I remember when Tim and I were first together we romanticized the idea that someday we would produce micro-versions of ourselves. Cute round faces, thick dark hair, and little button noses. During the first few years of attempting to get pregnant, we talked about these miniature versions of ourselves so much it felt like we could actually conceptualize them into existence.
The dream of passing your genetics along to the next generation is normal. In fact, the desire to reproduce is what has gotten humankind to this point. I’m just not sure it jives with my theology of how God builds families and what’s actually important to His heart.
As a parent, I want to see my child the way God sees him. So I’ve stopped looking for myself or my husband in him. Doing so has given me the utmost joy to see a tiny individual coming out. One who has the best sense of humor, loves books, and snuggles like a champ. There are moments when Landon’s personhood comes so clearly into focus—like when he flashes his mischievous, wrinkly-nosed smile my way—that I can’t help but think of the people he came from. Some days it catches me by surprise. I look at him and wonder who is he the spitting image of?
People often ask us if we’ll tell Landon that he’s adopted. We always respond with, “Absolutely—in fact we already have.” As Landon grows older, we’ll tell him the pieces of his story that he needs to navigate every stage. He’s 100 percent ours in every single way, but his story belongs to him alone. As he grows, we’ll grapple with what the right things to say are, and the timing in which we should speak them.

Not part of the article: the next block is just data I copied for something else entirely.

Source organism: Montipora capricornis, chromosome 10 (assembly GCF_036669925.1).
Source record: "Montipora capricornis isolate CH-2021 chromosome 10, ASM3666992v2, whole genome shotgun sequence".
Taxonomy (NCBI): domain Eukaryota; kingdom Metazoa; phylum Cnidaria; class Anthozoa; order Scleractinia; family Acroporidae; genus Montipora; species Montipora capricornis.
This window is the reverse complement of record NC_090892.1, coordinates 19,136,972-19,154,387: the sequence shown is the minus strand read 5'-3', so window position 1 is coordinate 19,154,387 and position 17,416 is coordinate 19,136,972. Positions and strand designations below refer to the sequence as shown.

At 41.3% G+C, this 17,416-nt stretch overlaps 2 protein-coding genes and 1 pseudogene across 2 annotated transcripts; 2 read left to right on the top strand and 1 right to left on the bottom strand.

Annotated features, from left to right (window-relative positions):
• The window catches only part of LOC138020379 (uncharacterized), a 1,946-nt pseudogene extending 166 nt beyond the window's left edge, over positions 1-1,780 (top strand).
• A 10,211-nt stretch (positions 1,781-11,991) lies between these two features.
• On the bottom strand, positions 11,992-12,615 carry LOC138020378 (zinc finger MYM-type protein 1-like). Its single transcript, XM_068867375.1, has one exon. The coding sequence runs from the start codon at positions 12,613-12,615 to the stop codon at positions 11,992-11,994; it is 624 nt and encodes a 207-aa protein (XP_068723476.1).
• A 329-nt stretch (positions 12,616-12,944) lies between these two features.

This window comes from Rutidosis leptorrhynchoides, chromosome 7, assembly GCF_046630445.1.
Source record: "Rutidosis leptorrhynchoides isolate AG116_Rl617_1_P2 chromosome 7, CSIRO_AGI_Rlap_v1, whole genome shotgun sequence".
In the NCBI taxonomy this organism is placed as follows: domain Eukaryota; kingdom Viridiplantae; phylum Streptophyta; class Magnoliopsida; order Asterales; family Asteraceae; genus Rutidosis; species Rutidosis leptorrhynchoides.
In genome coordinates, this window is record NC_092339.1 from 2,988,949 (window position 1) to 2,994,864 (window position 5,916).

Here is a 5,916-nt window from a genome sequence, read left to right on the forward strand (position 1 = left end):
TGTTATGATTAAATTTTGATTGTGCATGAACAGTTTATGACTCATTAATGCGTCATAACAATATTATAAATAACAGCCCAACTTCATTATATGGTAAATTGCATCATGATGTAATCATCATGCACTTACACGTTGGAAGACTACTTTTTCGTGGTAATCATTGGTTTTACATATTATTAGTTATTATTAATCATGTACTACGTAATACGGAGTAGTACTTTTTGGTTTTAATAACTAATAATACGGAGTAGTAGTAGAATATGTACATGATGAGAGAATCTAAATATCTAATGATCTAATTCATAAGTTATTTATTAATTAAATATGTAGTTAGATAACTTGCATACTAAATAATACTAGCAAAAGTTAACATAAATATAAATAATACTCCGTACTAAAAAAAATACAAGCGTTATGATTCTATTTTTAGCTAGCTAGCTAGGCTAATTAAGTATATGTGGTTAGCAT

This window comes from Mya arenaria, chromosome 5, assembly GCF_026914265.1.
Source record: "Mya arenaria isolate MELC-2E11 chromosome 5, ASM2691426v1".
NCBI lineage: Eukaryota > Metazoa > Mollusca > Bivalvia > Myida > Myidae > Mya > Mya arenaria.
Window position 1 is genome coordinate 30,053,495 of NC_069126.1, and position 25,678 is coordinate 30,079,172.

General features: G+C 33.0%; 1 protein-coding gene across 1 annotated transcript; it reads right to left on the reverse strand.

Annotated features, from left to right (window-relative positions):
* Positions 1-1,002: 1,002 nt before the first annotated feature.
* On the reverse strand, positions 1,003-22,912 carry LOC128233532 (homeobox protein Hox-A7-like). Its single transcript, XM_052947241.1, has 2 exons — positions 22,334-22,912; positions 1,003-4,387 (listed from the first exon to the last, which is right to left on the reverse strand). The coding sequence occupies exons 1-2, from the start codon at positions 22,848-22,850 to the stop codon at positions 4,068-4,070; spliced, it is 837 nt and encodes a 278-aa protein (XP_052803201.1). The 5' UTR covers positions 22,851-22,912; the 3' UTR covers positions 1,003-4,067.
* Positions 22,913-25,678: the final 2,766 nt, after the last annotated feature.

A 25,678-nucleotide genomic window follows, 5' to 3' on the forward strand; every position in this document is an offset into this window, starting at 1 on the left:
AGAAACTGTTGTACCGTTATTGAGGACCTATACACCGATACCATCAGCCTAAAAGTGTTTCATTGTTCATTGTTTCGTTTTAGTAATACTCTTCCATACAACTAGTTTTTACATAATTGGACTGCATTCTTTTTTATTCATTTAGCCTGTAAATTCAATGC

More than anything, I want Landon to know that even though I’m not his only mom, he is the little boy that made me a mom and I will always love him as such. His belonging in our family isn’t something that can be earned or taken away. His place in our family is his alone.
I frequently say Landon has his dad’s smile. Not because of sameness, but because of how they each offer themselves to others in such generous ways. For me, that’s what it means to be a mom. In our home, parenting is about raising an adult who loves Jesus and loves like Jesus.
The things passed down through parenthood—through motherhood—aren’t about hair color or height or the inheritance of a particular talent. Motherhood is about showing up day after day after day. It’s about unconditional love and a commitment to one another no matter what.
Whether he’s hiding in the corner with his arms folded or running into my arms first thing in the morning, I keep whispering over and over again, “You are mine and I love you.” It’s what I tell him when he’s sitting in my lap reading the same book for the billionth time and the last thing I say as I tuck him into bed at night. I want to say it so many times that someday, no matter where he runs to or what kind of standoff we find ourselves in, he knows:
I may not be his only mother, but I will always be his mom.11